Politically a state that has long suffered from governmental neglect leading to frustration and extremism among its youth, scientifically the state with the highest ratio of AIDS cases in the country, Manipur is artistically a class apart, justifying the jewel in its name. The state whose typical dance form entranced Tagore still nurtures a living continuum of artistic traditions which retain their essential place in society. In urban India the arts have become steadily marginalized due to the pressures of money and what passes for modernity. Newspapers cut down space devoted to the arts, considering them peripheral to city life. In Manipur, however, the arts remain integrally related to daily living, just as every part of every ritual there has a specific meaning of which performer and spectator are conscious, unlike the city slicker who knows not the significance of corresponding details in his life, having lost direct contact with them.

Certainly in the realm of theatre no Indian state compares with Manipur. The high number of quality productions emanating from there appears quite disproportionate to Manipur’s small size and population (one-tenth of Calcutta’s). But this phenomenon does not surprise any longer when one sees how closely linked theatre is with the social activities of the people. Virtually every temple in Imphal has a mandap adjoining it, which is used for community occasions of all kinds, from religious festivities and meals to secular performances organized by the numerous Manipuri cultural bodies.

Among the many voluntary organizations engaged in artistic pursuits, the two-year-old Forum for Laboratory Theatres of Manipur has begun conducting research into the performance traditions of the state, combining study of the interrelated literary, dance, music, art and architectural styles with systematic analysis of the various ethnic theatrical forms. The Forum felt that this, in turn, would help further development of contemporary Manipuri theatre. It is also doing exemplary work in inculcating awareness of neighbouring literatures by exposing promising Manipuri playwrights to the state of the drama in other Indian languages by inviting specialists to talk on these matters.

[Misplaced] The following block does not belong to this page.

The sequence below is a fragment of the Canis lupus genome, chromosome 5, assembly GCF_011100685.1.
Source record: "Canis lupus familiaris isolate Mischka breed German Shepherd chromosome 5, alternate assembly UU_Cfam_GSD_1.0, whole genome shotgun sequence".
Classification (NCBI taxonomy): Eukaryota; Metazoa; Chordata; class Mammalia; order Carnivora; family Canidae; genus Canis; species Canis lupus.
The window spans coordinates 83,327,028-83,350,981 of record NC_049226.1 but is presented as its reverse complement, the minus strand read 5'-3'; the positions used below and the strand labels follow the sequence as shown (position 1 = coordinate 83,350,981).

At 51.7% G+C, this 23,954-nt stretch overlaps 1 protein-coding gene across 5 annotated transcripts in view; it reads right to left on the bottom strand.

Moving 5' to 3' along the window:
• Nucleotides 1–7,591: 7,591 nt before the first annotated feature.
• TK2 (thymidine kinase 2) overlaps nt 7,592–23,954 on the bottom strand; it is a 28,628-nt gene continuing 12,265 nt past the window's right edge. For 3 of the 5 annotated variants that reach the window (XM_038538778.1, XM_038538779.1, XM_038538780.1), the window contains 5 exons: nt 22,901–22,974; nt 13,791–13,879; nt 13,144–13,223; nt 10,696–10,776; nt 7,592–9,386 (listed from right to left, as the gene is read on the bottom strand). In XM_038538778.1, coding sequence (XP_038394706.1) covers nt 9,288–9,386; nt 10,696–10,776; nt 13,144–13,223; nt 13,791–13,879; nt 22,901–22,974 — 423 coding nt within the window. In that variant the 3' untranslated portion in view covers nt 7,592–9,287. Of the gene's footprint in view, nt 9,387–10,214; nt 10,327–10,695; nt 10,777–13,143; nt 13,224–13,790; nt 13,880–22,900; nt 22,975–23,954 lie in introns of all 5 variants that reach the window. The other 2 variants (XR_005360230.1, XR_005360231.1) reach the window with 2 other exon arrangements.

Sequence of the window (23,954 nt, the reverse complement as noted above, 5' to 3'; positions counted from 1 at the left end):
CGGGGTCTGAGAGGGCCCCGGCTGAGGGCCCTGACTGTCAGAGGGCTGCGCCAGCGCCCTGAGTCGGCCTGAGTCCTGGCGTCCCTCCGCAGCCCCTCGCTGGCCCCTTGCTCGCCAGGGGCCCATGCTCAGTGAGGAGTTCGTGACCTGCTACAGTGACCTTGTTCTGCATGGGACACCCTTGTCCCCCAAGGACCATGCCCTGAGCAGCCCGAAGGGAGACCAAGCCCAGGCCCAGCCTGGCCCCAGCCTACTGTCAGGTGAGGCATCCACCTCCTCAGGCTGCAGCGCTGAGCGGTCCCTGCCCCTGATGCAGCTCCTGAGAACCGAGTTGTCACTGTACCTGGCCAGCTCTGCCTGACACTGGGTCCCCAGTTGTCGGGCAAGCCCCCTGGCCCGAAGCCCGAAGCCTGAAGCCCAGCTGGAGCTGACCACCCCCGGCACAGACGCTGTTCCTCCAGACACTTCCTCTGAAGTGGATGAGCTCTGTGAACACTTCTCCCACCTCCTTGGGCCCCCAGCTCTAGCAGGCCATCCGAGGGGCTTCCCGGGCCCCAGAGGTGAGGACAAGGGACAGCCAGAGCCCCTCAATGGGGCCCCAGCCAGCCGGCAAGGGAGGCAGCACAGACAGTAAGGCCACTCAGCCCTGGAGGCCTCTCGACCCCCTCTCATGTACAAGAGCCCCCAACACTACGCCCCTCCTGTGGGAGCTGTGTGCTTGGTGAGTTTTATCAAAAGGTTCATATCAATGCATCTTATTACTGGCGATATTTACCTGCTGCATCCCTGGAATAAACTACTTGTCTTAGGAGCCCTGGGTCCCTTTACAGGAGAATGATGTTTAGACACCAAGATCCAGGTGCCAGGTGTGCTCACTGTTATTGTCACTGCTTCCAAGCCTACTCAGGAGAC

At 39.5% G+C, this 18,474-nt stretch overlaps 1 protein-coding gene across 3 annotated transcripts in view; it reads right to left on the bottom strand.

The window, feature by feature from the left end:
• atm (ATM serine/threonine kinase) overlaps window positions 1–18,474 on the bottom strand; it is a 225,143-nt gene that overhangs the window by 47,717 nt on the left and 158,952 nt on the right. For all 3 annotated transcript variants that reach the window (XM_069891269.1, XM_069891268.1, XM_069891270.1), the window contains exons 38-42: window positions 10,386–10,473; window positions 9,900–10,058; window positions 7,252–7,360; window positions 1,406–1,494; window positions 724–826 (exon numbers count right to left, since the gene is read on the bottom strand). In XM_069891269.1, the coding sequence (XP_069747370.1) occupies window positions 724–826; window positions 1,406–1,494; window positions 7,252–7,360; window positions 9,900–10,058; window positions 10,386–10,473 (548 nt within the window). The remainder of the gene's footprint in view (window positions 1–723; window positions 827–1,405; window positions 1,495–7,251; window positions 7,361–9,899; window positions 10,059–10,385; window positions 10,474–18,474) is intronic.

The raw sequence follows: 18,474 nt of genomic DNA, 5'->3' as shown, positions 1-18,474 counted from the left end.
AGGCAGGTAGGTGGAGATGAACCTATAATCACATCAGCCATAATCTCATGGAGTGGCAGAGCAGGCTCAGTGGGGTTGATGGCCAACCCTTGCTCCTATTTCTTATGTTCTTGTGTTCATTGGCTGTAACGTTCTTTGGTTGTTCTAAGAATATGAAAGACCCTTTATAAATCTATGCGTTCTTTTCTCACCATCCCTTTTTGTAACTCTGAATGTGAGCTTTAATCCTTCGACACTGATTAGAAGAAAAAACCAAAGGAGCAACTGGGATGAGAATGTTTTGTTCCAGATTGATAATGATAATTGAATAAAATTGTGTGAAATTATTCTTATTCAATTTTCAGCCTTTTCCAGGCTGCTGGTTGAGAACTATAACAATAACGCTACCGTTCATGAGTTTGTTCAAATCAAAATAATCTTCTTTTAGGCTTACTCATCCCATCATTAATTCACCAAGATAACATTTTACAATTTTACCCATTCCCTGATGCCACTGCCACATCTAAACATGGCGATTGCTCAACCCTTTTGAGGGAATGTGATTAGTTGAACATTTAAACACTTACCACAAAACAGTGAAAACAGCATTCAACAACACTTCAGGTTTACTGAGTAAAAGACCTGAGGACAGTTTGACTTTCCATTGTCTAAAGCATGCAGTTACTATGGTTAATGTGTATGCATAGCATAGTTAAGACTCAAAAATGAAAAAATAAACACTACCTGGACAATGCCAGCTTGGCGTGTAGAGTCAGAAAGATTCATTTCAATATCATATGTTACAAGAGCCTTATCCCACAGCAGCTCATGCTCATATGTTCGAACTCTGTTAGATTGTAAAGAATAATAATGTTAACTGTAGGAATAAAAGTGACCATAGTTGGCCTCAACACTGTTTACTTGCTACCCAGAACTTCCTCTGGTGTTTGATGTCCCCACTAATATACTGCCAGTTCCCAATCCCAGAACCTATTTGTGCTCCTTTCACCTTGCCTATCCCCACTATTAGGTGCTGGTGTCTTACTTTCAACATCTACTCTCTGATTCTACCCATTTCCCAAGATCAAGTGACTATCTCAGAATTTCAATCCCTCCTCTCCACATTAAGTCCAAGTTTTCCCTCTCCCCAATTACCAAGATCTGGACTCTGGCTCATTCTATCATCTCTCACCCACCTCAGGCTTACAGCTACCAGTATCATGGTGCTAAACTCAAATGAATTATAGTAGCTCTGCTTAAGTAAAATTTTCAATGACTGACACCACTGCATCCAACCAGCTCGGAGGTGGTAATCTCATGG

Under the supervision of its President, Lokendra Arambam, himself one of Manipur’s leading theatre directors and theorists, the Forum has taken under its wing seven three-year research projects headed by young theatre practitioners belonging to different Manipuri troupes. Through a grant from the Ford Foundation, these seven teams receive sufficient funding so as to enable them to devote full-time work on these projects without the anxiety of having to worry about finances—the bugbear of Indian theatre groups.

The projects representatively encompass the diversity of areas in which Manipuri theatre has strong indigenous roots. Aryan Theatre, for instance, the most historically important company in the growth of modern Manipuri theatre, has chosen as its subject the development of ethno-dramaturgy. Already well advanced under project director Dr N. Premchand, Aryan’s current production of Chingnung-gi Thawai moulds an existing script by A. Somorendra after closely researching the socio-political background of the story. This thoughtful work probes the misunderstanding between Meiteis and an isolated community in western Manipur after a violent incident at the time of the British Raj, and concludes that British “divide and rule” policy plus other vested interests created this inter-tribal tension that still prevails.